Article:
Division 5 crews then spent the rest of the day clearing other state highways in the area.

It was a gesture Stewart has never forgotten.

“That incident only served as a precursor to what the world later saw him accomplish in the summer of 2002,” the new state senator added. “That is, getting I-40 and the Arkansas River Bridge re-opened in record time after a barge knocked it down on Sunday of Memorial Day weekend.”

Stewart first met Ridley in 1982 or ‘83 at an ODOT tennis tournament, when Ridley and his doubles’ partner came in big polka dot, long, baggy clown shorts.

“The sight was hilarious, but they were actually pretty decent players,” Stewart shared. “It was a sight that once seen cannot be forgotten.”

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SERVANT AND FRIEND

Ridley as not only a good public servant but a good personal friend, according to Congressman Tom Cole (OK-04).

“At the peak of his career of public service, he was regarded by many, including me, as the finest state director of transportation in America,” Cole said. “Gary was exceptionally able and professional. He was bipartisan in his style and incorruptible as a person and a public official.

“Thanks to him and the standards he set for his department, Oklahoma’s roads and highways are safer and better located and maintained than at any time in our state’s history. And the safety measures he pioneered and instituted have saved the lives of countless Oklahomans.”

Then a state legislator, Cole first met and worked with Ridley in the late 1980s. The two men continued to interact during Cole’s time as Oklahoma secretary of state in ‘90s before Cole joined Congress in 2003.

“Gary Ridley was a wise, far-seeing and splendid servant to the people of Oklahoma both as a public official and a private consultant,” the Fourth District congressman added. “He served them selflessly and ably for many decades. I will miss him greatly.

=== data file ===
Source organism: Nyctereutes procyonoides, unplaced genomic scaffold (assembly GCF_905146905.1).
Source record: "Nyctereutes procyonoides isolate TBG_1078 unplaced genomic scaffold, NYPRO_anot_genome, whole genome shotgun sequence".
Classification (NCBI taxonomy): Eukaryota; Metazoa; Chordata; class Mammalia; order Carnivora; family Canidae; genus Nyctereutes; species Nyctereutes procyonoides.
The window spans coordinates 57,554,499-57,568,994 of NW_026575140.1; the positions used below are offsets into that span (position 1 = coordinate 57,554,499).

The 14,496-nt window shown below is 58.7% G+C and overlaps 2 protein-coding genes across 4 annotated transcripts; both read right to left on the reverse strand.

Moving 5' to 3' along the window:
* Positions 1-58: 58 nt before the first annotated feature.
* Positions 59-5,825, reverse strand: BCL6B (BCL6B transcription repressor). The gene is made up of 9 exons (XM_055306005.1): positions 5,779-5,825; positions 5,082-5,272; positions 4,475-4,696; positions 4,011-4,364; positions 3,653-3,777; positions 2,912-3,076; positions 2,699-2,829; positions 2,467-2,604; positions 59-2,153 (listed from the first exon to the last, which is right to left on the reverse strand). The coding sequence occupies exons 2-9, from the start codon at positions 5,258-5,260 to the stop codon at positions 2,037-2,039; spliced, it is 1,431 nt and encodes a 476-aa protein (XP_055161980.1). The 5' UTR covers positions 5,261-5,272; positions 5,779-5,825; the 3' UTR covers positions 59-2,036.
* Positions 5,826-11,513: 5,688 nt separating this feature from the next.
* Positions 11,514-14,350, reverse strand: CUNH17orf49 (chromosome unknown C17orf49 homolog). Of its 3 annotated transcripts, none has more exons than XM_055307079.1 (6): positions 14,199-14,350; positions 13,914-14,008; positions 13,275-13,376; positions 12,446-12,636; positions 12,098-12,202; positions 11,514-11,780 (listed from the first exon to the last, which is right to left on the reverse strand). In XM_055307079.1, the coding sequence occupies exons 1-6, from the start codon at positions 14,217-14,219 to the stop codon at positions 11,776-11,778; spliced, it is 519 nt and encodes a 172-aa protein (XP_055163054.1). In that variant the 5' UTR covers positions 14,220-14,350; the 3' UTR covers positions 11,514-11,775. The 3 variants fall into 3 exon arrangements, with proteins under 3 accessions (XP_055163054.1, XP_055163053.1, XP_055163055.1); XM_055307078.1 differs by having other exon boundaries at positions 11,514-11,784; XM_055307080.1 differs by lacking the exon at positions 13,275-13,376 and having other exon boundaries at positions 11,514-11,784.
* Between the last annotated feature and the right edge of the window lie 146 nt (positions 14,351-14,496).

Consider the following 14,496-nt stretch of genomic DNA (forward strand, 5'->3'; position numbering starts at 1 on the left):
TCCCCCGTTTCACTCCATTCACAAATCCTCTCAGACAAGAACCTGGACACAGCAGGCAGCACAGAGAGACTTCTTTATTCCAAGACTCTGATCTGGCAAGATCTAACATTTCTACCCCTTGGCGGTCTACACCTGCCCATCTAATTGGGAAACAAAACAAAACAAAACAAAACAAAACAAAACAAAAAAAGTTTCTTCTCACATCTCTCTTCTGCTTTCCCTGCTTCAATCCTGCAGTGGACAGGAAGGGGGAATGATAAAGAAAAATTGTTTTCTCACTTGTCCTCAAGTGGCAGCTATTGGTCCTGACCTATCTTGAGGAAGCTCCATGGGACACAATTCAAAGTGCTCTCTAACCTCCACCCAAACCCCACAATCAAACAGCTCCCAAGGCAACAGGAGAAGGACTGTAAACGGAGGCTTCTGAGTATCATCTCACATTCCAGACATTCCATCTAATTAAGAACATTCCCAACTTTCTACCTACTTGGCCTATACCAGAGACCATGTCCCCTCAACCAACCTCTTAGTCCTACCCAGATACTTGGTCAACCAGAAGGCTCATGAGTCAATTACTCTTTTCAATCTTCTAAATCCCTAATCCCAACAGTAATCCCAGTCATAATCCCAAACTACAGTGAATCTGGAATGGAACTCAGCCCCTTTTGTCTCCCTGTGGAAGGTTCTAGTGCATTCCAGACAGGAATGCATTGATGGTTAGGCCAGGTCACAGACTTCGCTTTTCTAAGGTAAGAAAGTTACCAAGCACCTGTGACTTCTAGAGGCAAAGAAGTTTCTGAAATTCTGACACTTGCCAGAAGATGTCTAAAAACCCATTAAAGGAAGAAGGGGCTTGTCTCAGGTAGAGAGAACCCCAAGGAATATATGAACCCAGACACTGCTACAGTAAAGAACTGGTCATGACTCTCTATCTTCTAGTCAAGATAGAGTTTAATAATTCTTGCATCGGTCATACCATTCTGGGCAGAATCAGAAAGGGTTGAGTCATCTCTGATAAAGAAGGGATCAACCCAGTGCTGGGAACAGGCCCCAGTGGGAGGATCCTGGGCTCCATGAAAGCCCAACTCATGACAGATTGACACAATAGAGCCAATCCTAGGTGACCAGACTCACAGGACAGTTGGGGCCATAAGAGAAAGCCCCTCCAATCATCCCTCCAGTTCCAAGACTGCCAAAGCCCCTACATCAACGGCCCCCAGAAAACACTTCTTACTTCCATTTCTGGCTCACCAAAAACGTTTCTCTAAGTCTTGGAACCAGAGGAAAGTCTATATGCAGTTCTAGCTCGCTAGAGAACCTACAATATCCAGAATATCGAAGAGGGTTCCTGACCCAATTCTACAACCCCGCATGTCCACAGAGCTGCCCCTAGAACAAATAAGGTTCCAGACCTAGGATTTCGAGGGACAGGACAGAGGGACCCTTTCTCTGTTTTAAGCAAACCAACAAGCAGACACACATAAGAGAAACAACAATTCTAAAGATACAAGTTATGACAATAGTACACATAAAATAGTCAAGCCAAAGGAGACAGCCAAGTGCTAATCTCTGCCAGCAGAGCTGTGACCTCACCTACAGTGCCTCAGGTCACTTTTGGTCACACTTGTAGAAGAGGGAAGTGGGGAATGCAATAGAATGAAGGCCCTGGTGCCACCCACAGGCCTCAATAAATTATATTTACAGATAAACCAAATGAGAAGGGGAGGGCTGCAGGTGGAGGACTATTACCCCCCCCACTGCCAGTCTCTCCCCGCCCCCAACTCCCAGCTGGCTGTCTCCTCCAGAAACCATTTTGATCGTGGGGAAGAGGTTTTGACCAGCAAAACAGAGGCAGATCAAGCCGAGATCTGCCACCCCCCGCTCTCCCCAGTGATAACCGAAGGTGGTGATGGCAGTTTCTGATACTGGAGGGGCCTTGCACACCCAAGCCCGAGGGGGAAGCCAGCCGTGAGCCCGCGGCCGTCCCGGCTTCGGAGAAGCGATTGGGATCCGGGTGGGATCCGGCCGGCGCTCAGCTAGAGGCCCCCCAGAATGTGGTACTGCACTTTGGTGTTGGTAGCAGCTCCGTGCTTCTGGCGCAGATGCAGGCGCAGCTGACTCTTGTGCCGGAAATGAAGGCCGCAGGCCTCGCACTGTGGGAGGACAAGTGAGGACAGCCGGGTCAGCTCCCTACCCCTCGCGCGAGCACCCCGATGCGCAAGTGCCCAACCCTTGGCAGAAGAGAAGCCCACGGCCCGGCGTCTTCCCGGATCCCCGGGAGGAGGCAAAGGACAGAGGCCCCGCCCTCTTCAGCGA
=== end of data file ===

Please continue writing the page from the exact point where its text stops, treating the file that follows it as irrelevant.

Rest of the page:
“The people of Oklahoma and the career professionals at the Oklahoma Department of Transportation will miss him even more.”

Congressman Frank Lucas (OK-03) called Ridley a “selfless” Oklahoman.

“From working with Gary on the major Crosstown Expressway project in Oklahoma City when I was first elected to Congress to the countless projects all across the Third District of Oklahoma, Gray Ridley was a shining example of a true public servant who cared about the quality of his work and the positive impact it would have on our transportation system, and the people of our great state and country,” Lucas said.

Lucas has served in the U.S. House of Representatives since 1994.

“Gary leaves a lasting legacy for the professionals at the Oklahoma Department of Transportation and those whose lives he impacted throughout his dedicated career,” the Third District congressman said.

U.S. Sen. Jim Inhofe (R-Okla.) believes there was nobody more well-respected and loved in Oklahoma than Ridley, who was “first and foremost” his friend.

“Gary served his state and his nation faithfully, always putting others before himself,” said Inhofe, who’s been in the U.S. Senate since 1994.

“So many of the Oklahoma transportation victories we secured over the years are due to Gary’s hard work and deep understanding of how to make roads and bridges safer.”